At SmartCapitalMind, we're committed to delivering accurate, trustworthy information. Our expert-authored content is rigorously fact-checked and sourced from credible authorities. Discover how we uphold the highest standards in providing you with reliable knowledge.
Subpart F is a section of the Internal Revenue Code that covers income earned by Controlled Foreign Corporations (CFCs). Under the tax code, earnings from a CFC must be declared on a shareholder's gross income, whether or not those earnings have been distributed at the time that taxes are filed. Shareholders thus pay tax on the earnings. If the earnings have not yet been distributed, when they are, they will not be taxed again, as there are restrictions on taxing previously taxed income.
A CFC is a company with more than 50% of its value controlled by American shareholders. This can include holders of stock in the company, as well as people who own the company directly. A common situation is a foreign subsidiary of an American company. Subpart F allows the United States government to collect taxes on income earned by that company, under the argument that the American owners benefit whether or not that income is disbursed at the time it is earned.
This section of the tax code is designed to prevent situations where people use investments overseas as a form of tax deferral. It, along with other areas of the tax code, is used to collect taxes in a timely fashion. Periodic interest in reforming the tax code as it pertains to foreign earnings leads to a reworking of Subpart F. This makes it important for people with funds invested in CFCs and other foreign investments to consult with a tax attorney to make sure that they are declaring their incomes and filing their taxes properly.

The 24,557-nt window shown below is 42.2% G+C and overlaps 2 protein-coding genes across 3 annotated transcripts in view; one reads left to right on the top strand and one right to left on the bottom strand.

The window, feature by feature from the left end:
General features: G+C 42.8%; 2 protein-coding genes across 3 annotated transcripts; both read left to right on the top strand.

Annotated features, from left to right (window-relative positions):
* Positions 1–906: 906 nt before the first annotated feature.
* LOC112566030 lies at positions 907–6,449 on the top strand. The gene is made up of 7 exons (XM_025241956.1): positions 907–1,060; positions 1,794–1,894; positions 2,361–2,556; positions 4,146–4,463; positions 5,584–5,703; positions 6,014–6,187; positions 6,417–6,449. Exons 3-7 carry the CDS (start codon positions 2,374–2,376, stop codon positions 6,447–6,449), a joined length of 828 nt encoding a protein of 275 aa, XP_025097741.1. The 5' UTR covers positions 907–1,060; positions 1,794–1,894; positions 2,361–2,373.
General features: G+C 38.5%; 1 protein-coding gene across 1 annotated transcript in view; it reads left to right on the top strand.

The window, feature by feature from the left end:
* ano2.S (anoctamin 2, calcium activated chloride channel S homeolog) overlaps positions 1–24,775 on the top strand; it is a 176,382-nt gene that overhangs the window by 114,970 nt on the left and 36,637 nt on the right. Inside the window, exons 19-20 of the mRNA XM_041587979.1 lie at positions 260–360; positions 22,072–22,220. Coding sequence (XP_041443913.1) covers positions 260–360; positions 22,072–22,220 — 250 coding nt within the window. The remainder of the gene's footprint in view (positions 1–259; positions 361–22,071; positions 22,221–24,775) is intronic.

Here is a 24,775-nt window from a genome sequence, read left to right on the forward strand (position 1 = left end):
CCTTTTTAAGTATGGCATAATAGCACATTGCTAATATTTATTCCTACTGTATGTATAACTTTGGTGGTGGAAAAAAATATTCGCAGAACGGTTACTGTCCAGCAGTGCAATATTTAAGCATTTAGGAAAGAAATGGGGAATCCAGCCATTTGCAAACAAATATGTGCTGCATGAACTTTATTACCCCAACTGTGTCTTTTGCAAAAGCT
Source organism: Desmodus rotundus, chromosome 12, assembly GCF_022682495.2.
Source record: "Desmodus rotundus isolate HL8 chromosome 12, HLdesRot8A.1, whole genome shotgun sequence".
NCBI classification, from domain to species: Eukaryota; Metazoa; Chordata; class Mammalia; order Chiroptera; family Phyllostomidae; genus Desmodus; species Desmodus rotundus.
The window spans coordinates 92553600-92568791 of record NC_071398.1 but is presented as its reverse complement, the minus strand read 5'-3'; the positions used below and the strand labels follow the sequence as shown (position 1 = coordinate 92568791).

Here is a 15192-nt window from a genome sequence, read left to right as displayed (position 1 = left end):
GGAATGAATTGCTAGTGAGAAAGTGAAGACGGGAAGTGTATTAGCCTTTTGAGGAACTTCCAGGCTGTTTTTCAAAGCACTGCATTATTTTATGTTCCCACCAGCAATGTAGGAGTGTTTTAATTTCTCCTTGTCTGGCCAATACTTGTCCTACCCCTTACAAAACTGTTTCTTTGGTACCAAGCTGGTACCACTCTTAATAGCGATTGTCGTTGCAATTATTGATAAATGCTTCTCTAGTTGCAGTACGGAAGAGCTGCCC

A number of sources of income are covered by Subpart F. One particularly intriguing clause is the section that mandates including amounts paid in bribes and kickbacks on behalf of the company. Scrutinizers of the tax code can find a number of caveats like this one, requiring that people declare and pay taxes on illegal activity. Failure to do so may result in investigation by the Internal Revenue Service, as gangster Al Capone learned to his chagrin.
Subpart F contains a number of sections defining the different types of income covered and how to declare it. Because this information changes periodically, people should make sure that they are working with the most current information when they file their taxes. Forms for the current year should be used and the most recently updated version of the tax code should be consulted if there are questions.